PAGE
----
I've already proposed nerfing Death Vision and making it more of what I feel it should be - an information spell with offensive capabilities - instead of what it is - a broad, irresistible mental attack spell that works on practically anything at all.
But the game summary I linked to above reminded me of something I'd left out - Unfazeable.
Unfazeable should also provide immunity to the stunning effects of Death Vision. It doesn't cause mental stunning due to confusion, or distraction, or puzzlement, or anything of that sort - it's from fear. It is "chilling" and you need to "shake off the effects of the spell." Yet Unfazeable says you are "exempt from Fright Checks," that it is "incompatible with all Phobias," and that Intimidation "does not work on you."
None of that sounds compatible with something "chilling" bothering you.
Me, I chalk up the lack of mention of Unfazeable in Death Vision simply to the wording of Death Vision being unchanged from 1986 (GURPS Fantasy 1st edition, 1st printing). Back then, you had no Fearlessness, no Unfazeable, and even no Fright Checks. It couldn't account for a new advantage, and wasn't modified to do so.
Monday, February 11, 2019
"Barbie" - demo/EOD
"Hillbilly" - medical specialist
"Love Handles" - demo/EOD
"Oinker" - demo/EOD
"Short Bus" - computer programmer
"Caveman" - demo/EOD
"Fatbox" - demo/EOD
"Momma's Boy" - computer programmer
"Princess" - cryptographer/sniper
When we last left, we were cleaning up in Muskegeon. We accomplished some downtime activities - mostly healing, resting, gear maintenance, etc. plus fixing loose ends like the Princess and the bank.
We'd decided to next hit "Unknown #2" - a sort of above-ground structure with significant underground elements deeper than Softie's (our warbot) ground-penetrating radar could penetrate. We gathered up the Tomorrow Men who were ready to go, and went.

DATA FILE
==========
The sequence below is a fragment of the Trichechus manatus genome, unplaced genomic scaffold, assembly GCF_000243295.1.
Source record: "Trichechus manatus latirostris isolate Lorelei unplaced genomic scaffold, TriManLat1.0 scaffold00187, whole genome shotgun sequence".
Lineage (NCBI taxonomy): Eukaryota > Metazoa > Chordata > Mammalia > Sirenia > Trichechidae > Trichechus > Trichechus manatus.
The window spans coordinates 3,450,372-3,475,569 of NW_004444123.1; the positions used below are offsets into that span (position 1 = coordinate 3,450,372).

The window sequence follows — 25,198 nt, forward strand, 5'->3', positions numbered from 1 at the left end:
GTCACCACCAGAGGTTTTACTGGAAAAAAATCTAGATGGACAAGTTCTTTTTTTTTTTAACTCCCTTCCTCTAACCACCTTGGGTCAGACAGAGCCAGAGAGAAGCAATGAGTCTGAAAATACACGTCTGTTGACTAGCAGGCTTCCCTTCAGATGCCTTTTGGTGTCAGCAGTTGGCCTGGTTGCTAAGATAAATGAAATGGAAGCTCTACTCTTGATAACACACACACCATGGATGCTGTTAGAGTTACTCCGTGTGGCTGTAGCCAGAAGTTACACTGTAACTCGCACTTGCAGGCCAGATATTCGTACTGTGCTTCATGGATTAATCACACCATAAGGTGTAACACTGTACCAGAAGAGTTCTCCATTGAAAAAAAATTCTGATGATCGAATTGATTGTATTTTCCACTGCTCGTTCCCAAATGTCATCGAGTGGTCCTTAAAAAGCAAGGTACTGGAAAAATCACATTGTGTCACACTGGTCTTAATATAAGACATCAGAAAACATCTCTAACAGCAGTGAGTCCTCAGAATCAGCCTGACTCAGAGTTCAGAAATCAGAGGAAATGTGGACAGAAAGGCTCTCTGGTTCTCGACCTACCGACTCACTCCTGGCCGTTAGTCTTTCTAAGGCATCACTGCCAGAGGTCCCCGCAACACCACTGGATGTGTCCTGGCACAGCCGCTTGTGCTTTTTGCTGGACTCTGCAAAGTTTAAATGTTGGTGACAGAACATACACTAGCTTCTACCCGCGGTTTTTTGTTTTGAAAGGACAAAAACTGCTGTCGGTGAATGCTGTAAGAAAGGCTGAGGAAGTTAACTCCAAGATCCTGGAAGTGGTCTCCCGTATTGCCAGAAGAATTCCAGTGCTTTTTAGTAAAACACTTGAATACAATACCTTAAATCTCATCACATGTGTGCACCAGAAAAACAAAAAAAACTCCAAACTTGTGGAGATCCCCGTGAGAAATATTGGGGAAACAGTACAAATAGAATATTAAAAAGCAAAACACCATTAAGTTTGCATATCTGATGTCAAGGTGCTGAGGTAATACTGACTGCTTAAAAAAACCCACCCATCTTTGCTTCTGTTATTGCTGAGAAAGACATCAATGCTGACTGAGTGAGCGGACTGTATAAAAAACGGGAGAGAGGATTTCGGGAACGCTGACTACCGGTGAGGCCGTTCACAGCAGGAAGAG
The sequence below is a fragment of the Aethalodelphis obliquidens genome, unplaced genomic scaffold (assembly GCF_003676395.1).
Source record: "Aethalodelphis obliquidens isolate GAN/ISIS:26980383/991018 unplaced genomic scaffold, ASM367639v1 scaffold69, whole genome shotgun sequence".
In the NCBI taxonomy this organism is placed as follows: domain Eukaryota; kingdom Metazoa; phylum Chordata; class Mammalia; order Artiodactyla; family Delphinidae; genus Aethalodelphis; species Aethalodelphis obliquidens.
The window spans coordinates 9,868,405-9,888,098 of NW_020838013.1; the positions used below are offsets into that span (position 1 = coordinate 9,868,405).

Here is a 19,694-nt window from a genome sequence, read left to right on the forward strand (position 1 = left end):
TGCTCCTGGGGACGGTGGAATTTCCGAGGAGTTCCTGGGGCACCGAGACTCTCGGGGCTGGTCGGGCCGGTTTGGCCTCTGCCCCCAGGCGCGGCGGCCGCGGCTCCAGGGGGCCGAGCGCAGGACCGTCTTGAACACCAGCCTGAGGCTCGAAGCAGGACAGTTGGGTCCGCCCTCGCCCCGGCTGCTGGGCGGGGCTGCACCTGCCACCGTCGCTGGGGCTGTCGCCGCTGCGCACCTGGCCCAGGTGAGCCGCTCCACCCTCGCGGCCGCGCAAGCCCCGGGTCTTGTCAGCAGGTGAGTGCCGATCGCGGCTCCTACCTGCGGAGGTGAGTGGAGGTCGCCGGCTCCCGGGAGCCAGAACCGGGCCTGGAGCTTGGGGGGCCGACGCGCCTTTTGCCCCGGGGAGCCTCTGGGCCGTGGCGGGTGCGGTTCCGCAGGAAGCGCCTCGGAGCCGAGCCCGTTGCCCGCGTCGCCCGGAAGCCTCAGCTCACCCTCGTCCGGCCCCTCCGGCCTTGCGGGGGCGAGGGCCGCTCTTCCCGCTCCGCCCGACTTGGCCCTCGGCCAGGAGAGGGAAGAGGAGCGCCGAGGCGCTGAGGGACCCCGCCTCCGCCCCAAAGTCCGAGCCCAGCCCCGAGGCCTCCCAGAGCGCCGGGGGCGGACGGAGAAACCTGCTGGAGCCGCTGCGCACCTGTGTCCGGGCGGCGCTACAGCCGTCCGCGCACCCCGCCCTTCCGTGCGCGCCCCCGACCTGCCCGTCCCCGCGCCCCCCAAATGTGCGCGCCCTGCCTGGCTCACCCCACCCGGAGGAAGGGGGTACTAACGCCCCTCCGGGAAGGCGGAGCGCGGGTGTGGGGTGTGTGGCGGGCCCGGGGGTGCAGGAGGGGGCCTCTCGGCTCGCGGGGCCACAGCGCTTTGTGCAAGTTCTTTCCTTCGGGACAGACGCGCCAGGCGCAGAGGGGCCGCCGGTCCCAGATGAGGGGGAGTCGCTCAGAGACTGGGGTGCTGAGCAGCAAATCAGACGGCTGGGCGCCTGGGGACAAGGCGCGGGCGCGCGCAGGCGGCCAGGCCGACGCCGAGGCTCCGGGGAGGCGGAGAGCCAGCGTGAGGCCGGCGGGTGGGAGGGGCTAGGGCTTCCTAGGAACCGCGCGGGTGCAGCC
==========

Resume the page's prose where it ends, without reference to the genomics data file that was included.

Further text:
We arrived at what looked like a two-story build with a mast, with one "pod" like extension on one side, and two on the other. The structure was completely grown over, with dirt piled up. We fired up the Bunny Scope - which Oinker borrowed from Princess - in X-ray mode and spotted a hatch in plus hatches into the attached pods that we dubbed "bathyscopes." We quickly cleared one of those off and forced its door open. Inside were rows of seats and an inside airlock hatch. We forced that open with some work and went inside.
It turns out we didn't have very good lights, just our helmet lamps and glowsticks. We'd clearly forgotten to loot powerful flashlights from the big superstore a few sessions back during Operation Top Hat. We had to make do. Luckily Hillybilly has some night vision, but it was still slow going exploring.
We moved through the "building" and found it barren of fixtures, mostly, and the walls and floors and ceilings were scoured of paint, etc. and the doors had their card readers scoured to the point of uselessness. The doors were flimsy, however, so Hillbilly simply kicked them down. After a few minutes and kicked doors we came to a room with a desiccated naked human corpse on the ground, a "chest" the size of a steamer trunk, and a cabinet. The group searched the room while Hillbilly checked the corpse.
It was a human with a tattoo of the 20th Homeland - a brother - but also that of the Purists - so a fallen brother. Meanwhile, Love Handles explored the far end of the room. Something slapped into him, an explosion of jam-like stuff that let off a cloud of grey "smoke." With his superior gas mask (which we all have) and top-end NBC gear (Caveman, Love Handles, Hillbilly) nothing happened. He backed off and tried to smear it off, but it didn't work, until Short Bus tried water (he's our chemist, for what it's worth). That helped clear it off.